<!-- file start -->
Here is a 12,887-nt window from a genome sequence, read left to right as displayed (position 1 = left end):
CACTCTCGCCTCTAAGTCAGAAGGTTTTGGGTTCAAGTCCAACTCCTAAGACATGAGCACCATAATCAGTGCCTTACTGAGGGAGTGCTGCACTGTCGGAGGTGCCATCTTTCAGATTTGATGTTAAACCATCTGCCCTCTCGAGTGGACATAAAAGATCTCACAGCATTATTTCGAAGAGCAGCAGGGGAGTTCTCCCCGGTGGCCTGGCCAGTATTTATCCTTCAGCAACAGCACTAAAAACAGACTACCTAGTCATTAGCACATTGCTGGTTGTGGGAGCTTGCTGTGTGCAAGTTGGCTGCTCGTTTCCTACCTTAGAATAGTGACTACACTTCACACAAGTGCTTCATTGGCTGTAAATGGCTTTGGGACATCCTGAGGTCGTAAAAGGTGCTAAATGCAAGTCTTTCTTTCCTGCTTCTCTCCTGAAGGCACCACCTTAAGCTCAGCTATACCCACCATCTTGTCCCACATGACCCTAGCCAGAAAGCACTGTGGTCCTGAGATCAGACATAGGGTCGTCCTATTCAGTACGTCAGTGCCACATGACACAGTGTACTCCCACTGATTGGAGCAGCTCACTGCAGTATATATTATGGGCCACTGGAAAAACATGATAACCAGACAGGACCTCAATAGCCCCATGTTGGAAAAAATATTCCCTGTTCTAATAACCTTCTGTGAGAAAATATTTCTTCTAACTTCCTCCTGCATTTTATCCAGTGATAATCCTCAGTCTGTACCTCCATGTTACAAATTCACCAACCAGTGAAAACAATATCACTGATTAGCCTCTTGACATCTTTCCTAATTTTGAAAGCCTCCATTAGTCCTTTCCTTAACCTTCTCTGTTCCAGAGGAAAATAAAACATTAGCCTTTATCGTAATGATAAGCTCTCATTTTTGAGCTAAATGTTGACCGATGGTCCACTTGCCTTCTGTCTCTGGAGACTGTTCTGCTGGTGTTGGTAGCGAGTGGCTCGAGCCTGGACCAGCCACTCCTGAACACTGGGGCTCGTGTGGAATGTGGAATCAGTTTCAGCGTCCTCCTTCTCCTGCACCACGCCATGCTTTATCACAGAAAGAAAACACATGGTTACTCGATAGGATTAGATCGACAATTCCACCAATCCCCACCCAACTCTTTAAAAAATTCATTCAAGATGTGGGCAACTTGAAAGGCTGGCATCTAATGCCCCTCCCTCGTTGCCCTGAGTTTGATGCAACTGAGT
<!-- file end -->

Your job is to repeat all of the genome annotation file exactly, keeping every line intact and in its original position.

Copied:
Here is a 12,887-nt window from a genome sequence, read left to right as displayed (position 1 = left end):
CACTCTCGCCTCTAAGTCAGAAGGTTTTGGGTTCAAGTCCAACTCCTAAGACATGAGCACCATAATCAGTGCCTTACTGAGGGAGTGCTGCACTGTCGGAGGTGCCATCTTTCAGATTTGATGTTAAACCATCTGCCCTCTCGAGTGGACATAAAAGATCTCACAGCATTATTTCGAAGAGCAGCAGGGGAGTTCTCCCCGGTGGCCTGGCCAGTATTTATCCTTCAGCAACAGCACTAAAAACAGACTACCTAGTCATTAGCACATTGCTGGTTGTGGGAGCTTGCTGTGTGCAAGTTGGCTGCTCGTTTCCTACCTTAGAATAGTGACTACACTTCACACAAGTGCTTCATTGGCTGTAAATGGCTTTGGGACATCCTGAGGTCGTAAAAGGTGCTAAATGCAAGTCTTTCTTTCCTGCTTCTCTCCTGAAGGCACCACCTTAAGCTCAGCTATACCCACCATCTTGTCCCACATGACCCTAGCCAGAAAGCACTGTGGTCCTGAGATCAGACATAGGGTCGTCCTATTCAGTACGTCAGTGCCACATGACACAGTGTACTCCCACTGATTGGAGCAGCTCACTGCAGTATATATTATGGGCCACTGGAAAAACATGATAACCAGACAGGACCTCAATAGCCCCATGTTGGAAAAAATATTCCCTGTTCTAATAACCTTCTGTGAGAAAATATTTCTTCTAACTTCCTCCTGCATTTTATCCAGTGATAATCCTCAGTCTGTACCTCCATGTTACAAATTCACCAACCAGTGAAAACAATATCACTGATTAGCCTCTTGACATCTTTCCTAATTTTGAAAGCCTCCATTAGTCCTTTCCTTAACCTTCTCTGTTCCAGAGGAAAATAAAACATTAGCCTTTATCGTAATGATAAGCTCTCATTTTTGAGCTAAATGTTGACCGATGGTCCACTTGCCTTCTGTCTCTGGAGACTGTTCTGCTGGTGTTGGTAGCGAGTGGCTCGAGCCTGGACCAGCCACTCCTGAACACTGGGGCTCGTGTGGAATGTGGAATCAGTTTCAGCGTCCTCCTTCTCCTGCACCACGCCATGCTTTATCACAGAAAGAAAACACATGGTTACTCGATAGGATTAGATCGACAATTCCACCAATCCCCACCCAACTCTTTAAAAAATTCATTCAAGATGTGGGCAACTTGAAAGGCTGGCATCTAATGCCCCTCCCTCGTTGCCCTGAGTTTGATGCAACTGAGT